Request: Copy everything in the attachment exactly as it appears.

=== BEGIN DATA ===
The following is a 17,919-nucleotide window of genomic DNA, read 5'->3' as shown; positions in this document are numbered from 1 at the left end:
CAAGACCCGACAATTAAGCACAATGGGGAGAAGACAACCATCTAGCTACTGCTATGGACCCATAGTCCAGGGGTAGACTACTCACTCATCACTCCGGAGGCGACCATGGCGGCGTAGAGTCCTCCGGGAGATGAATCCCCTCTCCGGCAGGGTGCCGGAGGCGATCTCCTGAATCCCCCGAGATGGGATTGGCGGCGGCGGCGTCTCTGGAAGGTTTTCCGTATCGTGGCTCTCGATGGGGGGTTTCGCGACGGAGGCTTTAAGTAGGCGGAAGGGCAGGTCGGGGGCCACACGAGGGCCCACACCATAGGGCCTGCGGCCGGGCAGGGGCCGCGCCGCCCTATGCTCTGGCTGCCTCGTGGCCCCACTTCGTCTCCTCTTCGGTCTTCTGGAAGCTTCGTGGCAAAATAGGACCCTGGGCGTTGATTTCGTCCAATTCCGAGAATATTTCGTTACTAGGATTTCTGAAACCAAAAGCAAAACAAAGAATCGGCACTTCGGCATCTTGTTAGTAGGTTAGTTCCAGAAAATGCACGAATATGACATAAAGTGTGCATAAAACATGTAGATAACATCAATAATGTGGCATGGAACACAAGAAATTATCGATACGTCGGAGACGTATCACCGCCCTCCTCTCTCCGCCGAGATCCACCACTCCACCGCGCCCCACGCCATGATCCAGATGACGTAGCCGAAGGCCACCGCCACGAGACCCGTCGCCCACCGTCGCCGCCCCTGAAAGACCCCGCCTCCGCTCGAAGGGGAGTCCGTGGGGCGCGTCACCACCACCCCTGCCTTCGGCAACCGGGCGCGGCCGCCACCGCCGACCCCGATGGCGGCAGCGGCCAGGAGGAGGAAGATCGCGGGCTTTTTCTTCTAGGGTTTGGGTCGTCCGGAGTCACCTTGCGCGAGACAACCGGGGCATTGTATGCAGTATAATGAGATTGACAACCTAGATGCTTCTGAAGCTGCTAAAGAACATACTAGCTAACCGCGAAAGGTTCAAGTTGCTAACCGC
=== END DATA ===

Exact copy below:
The following is a 17,919-nucleotide window of genomic DNA, read 5'->3' as shown; positions in this document are numbered from 1 at the left end:
CAAGACCCGACAATTAAGCACAATGGGGAGAAGACAACCATCTAGCTACTGCTATGGACCCATAGTCCAGGGGTAGACTACTCACTCATCACTCCGGAGGCGACCATGGCGGCGTAGAGTCCTCCGGGAGATGAATCCCCTCTCCGGCAGGGTGCCGGAGGCGATCTCCTGAATCCCCCGAGATGGGATTGGCGGCGGCGGCGTCTCTGGAAGGTTTTCCGTATCGTGGCTCTCGATGGGGGGTTTCGCGACGGAGGCTTTAAGTAGGCGGAAGGGCAGGTCGGGGGCCACACGAGGGCCCACACCATAGGGCCTGCGGCCGGGCAGGGGCCGCGCCGCCCTATGCTCTGGCTGCCTCGTGGCCCCACTTCGTCTCCTCTTCGGTCTTCTGGAAGCTTCGTGGCAAAATAGGACCCTGGGCGTTGATTTCGTCCAATTCCGAGAATATTTCGTTACTAGGATTTCTGAAACCAAAAGCAAAACAAAGAATCGGCACTTCGGCATCTTGTTAGTAGGTTAGTTCCAGAAAATGCACGAATATGACATAAAGTGTGCATAAAACATGTAGATAACATCAATAATGTGGCATGGAACACAAGAAATTATCGATACGTCGGAGACGTATCACCGCCCTCCTCTCTCCGCCGAGATCCACCACTCCACCGCGCCCCACGCCATGATCCAGATGACGTAGCCGAAGGCCACCGCCACGAGACCCGTCGCCCACCGTCGCCGCCCCTGAAAGACCCCGCCTCCGCTCGAAGGGGAGTCCGTGGGGCGCGTCACCACCACCCCTGCCTTCGGCAACCGGGCGCGGCCGCCACCGCCGACCCCGATGGCGGCAGCGGCCAGGAGGAGGAAGATCGCGGGCTTTTTCTTCTAGGGTTTGGGTCGTCCGGAGTCACCTTGCGCGAGACAACCGGGGCATTGTATGCAGTATAATGAGATTGACAACCTAGATGCTTCTGAAGCTGCTAAAGAACATACTAGCTAACCGCGAAAGGTTCAAGTTGCTAACCGC